How RioChain follows the upgrade of Substrate FRAME
By Cloudgen Wong, Technology Director RioDeFi
The full name of “Substrate FRAME” is the Substrate’s framework of Runtime Aggregation of Modularized Entities (FRAME), which is one of the most essential components for providing module support in Substrate. For RioChain, one of the major upgrades of Substrate is to upgrade FRAME from version 1.0 to version 2.0.
Before explaining the technical aspects, let’s discuss the Substrate history.
Substrate is written in a programming language called Rust. Inside its programming language, there are different ways to reuse code including, traits and macros. Similar to C-programming language, the purpose of using macros is a metaprogramming technique that allows a piece of programming code to create other code during compilation. However, Rust language further improves macros by adding sub-categories of macros:
- Declarative Macros (or derive macros): it is custom macros that specify code added with the derive attribute used on structs and enums.
- Attribute-like Procedure Macros (or attribute macros): define custom attributes usable on any item.
- Function-like Procedure Macros (or function macros): it looks like a function call but operates on the tokens specified as its argument.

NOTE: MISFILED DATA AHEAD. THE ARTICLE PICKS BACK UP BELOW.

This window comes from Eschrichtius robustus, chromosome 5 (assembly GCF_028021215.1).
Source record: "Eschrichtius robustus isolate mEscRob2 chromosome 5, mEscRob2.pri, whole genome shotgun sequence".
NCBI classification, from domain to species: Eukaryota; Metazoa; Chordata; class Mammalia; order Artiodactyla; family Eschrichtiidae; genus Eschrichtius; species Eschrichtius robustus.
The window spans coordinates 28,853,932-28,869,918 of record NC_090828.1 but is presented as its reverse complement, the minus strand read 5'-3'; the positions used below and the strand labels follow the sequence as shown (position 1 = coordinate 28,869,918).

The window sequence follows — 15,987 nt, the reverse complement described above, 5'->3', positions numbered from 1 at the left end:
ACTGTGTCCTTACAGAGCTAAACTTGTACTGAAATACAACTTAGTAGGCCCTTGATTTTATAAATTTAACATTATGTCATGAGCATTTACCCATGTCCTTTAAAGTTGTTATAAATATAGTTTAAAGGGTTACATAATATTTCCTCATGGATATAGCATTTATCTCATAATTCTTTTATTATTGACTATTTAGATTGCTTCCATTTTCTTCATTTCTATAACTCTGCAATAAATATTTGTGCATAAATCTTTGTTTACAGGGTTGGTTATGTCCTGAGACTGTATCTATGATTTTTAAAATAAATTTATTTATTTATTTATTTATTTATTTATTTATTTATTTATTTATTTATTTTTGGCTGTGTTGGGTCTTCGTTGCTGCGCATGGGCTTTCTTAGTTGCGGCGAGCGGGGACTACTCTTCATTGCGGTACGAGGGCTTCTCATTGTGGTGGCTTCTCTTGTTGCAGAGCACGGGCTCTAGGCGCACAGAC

Frame version 1.0 uses Declarative Macros. Shawn Tabrizi, Runtime Engineering Lead at Parity Technologies, explained in a post on stackoverflow.com
“It is not necessary to use the macros to develop on Substrate. As you may know, the macros ultimately expand to be real rust code, so if you understand the inner working of Substrate at that level, then of course you can write that code yourself, but this will certainly not be as easy as using the Macros.”
However, he has also admitted in the same post that those runtime macros can be hard to debug or work with.
On the other hand, one of the software engineers at Parity Technologies, Guillaume Thiolliere, being inspired by “Ink Macros”, proposed using “Attribute-like Procedure Macros” to replace the existing “Declarative Macros.” The proposal was adopted and a pull request was created, which became version 2.0 of the FRAME.
Shawn Tabrizi, described the change as “a solution to stay closer to traditional Rust syntax.”
The changes of FRAME not only involve macros but also components.
Moving from FRAME version 1.0 to version 2.0, more macros have been provided with detailed designs in FRAME components. RioChain has already upgraded the above features to keep up with FRAME’s development and is working with Certik to audit the new code. Once the audit and subsequent open testnet testing is complete, we will start implementing all the changes to upgrade RioChain’s mainnet.
However, the development of FRAME has not ended yet, the recent development of FRAME version 2.0 (in April 2022) includes the followings:
- Supporting BEEFY (Bridge Efficiency Enabling Finality Yielder), BEEFY is a secondary protocol running along GRANDPA Finality to support efficient bridging with non-Substrate blockchains, currently mainly ETH Mainnet.
- Add IPFS support as Remark storage
RioChain is currently reviewing these news features and planning for the next upgrade when these features become stable.